Series editor(s): Professor Henry T. Frierson
Subject Area: Education
|Title:||Analyzing the Female Advantage in College Access Among African Americans|
|Author(s):||Su Jin Jez|
|Volume:||12 Editor(s): Crystal Renée Chambers, Rhonda Vonshay Sharpe ISBN: 978-1-78052-502-0 eISBN: 978-1-78052-503-7|
|Citation:||Su Jin Jez (2012), Analyzing the Female Advantage in College Access Among African Americans, in Crystal Renée Chambers, Rhonda Vonshay Sharpe (ed.) Black Female Undergraduates on Campus: Successes and Challenges (Diversity in Higher Education, Volume 12), Emerald Group Publishing Limited, pp.43-57|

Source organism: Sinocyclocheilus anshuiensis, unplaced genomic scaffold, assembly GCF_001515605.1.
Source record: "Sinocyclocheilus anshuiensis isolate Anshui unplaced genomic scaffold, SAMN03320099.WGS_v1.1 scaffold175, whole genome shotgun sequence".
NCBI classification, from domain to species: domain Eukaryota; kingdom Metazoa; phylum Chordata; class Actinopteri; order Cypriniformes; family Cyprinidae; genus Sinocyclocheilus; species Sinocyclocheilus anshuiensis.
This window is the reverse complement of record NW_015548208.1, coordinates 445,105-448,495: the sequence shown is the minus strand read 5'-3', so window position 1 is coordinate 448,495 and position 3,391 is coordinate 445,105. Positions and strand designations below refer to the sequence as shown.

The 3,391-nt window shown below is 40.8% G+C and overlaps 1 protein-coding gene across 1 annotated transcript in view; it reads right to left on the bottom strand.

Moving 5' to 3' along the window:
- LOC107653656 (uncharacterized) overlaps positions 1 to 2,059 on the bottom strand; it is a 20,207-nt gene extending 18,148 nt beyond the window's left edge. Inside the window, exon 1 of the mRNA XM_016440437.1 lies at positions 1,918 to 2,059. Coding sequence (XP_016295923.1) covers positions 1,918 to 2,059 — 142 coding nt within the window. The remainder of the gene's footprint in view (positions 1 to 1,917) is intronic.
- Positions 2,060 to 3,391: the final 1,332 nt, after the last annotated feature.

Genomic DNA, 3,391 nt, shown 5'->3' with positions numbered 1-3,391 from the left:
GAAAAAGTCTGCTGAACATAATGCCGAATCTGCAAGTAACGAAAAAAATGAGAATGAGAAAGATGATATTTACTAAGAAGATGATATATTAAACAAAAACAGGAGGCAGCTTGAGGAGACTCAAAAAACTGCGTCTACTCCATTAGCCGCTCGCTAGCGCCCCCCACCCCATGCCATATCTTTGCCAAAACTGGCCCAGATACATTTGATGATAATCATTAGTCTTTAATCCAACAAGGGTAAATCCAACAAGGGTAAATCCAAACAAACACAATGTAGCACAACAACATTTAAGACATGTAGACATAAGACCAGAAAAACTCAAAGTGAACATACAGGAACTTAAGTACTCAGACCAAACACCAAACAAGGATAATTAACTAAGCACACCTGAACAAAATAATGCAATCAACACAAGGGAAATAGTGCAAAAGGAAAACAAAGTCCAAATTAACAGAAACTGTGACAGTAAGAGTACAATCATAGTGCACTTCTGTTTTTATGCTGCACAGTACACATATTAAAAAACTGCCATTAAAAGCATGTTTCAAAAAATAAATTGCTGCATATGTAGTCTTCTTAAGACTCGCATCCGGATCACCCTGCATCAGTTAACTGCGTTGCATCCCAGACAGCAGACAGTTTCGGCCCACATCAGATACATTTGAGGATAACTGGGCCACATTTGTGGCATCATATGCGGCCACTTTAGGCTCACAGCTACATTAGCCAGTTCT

|DOI:||10.1108/S1479-3644(2012)0000012005 (Permanent URL)|
|Publisher:||Emerald Group Publishing Limited|
|Article type:||Chapter Item|
|Abstract:||African American females make up two-thirds of African American postsecondary enrollments and 60% of all African Americans with at least a bachelor's degree. How do brothers and sisters with shared experiences have such markedly different outcomes? I find that African American females are more likely than African American males to apply to college, to attend college, and to attend two-year colleges, four-year colleges, and selective colleges. Students' backgrounds, academic achievement, and Catholic school attendance explains the differences in the type of colleges African American females and males attend, but fail to explain differences in college application and attendance rates.|
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